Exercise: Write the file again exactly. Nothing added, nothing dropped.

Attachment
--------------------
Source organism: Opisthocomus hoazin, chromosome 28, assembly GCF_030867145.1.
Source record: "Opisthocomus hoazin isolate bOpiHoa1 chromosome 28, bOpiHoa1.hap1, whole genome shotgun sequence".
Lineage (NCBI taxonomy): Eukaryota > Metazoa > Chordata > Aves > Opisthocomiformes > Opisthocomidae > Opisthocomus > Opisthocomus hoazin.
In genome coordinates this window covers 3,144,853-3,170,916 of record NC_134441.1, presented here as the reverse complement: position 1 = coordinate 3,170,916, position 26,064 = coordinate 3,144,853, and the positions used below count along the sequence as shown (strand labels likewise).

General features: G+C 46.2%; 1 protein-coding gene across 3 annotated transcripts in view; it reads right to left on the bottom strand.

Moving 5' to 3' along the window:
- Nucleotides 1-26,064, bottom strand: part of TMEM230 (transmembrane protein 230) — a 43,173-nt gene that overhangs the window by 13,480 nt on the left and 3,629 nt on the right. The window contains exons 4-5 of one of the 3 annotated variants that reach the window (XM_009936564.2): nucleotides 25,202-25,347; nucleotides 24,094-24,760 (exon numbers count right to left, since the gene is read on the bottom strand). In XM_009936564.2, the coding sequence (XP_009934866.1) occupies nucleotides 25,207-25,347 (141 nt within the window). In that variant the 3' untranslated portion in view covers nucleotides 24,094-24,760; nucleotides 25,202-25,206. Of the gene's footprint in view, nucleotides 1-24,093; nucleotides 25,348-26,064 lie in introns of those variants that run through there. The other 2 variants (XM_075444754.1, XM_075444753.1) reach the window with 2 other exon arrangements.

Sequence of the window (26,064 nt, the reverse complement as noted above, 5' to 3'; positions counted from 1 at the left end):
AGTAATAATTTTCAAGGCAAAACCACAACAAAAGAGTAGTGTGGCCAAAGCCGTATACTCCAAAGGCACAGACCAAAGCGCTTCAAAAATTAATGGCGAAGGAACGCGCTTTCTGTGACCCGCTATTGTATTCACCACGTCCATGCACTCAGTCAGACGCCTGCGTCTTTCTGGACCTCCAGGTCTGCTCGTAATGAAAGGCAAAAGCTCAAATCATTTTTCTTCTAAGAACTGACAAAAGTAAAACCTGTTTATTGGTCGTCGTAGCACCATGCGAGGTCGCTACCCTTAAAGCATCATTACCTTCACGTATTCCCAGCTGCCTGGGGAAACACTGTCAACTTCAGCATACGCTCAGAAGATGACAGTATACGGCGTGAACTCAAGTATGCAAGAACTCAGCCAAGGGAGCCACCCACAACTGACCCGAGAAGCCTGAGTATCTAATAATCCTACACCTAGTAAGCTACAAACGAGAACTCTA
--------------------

Source organism: Opisthocomus hoazin, chromosome 28, assembly GCF_030867145.1.
Source record: "Opisthocomus hoazin isolate bOpiHoa1 chromosome 28, bOpiHoa1.hap1, whole genome shotgun sequence".
Lineage (NCBI taxonomy): Eukaryota > Metazoa > Chordata > Aves > Opisthocomiformes > Opisthocomidae > Opisthocomus > Opisthocomus hoazin.
In genome coordinates this window covers 3,144,853-3,170,916 of record NC_134441.1, presented here as the reverse complement: position 1 = coordinate 3,170,916, position 26,064 = coordinate 3,144,853, and the positions used below count along the sequence as shown (strand labels likewise).

General features: G+C 46.2%; 1 protein-coding gene across 3 annotated transcripts in view; it reads right to left on the bottom strand.

Moving 5' to 3' along the window:
- Nucleotides 1-26,064, bottom strand: part of TMEM230 (transmembrane protein 230) — a 43,173-nt gene that overhangs the window by 13,480 nt on the left and 3,629 nt on the right. The window contains exons 4-5 of one of the 3 annotated variants that reach the window (XM_009936564.2): nucleotides 25,202-25,347; nucleotides 24,094-24,760 (exon numbers count right to left, since the gene is read on the bottom strand). In XM_009936564.2, the coding sequence (XP_009934866.1) occupies nucleotides 25,207-25,347 (141 nt within the window). In that variant the 3' untranslated portion in view covers nucleotides 24,094-24,760; nucleotides 25,202-25,206. Of the gene's footprint in view, nucleotides 1-24,093; nucleotides 25,348-26,064 lie in introns of those variants that run through there. The other 2 variants (XM_075444754.1, XM_075444753.1) reach the window with 2 other exon arrangements.

Sequence of the window (26,064 nt, the reverse complement as noted above, 5' to 3'; positions counted from 1 at the left end):
AGTAATAATTTTCAAGGCAAAACCACAACAAAAGAGTAGTGTGGCCAAAGCCGTATACTCCAAAGGCACAGACCAAAGCGCTTCAAAAATTAATGGCGAAGGAACGCGCTTTCTGTGACCCGCTATTGTATTCACCACGTCCATGCACTCAGTCAGACGCCTGCGTCTTTCTGGACCTCCAGGTCTGCTCGTAATGAAAGGCAAAAGCTCAAATCATTTTTCTTCTAAGAACTGACAAAAGTAAAACCTGTTTATTGGTCGTCGTAGCACCATGCGAGGTCGCTACCCTTAAAGCATCATTACCTTCACGTATTCCCAGCTGCCTGGGGAAACACTGTCAACTTCAGCATACGCTCAGAAGATGACAGTATACGGCGTGAACTCAAGTATGCAAGAACTCAGCCAAGGGAGCCACCCACAACTGACCCGAGAAGCCTGAGTATCTAATAATCCTACACCTAGTAAGCTACAAACGAGAACTCTA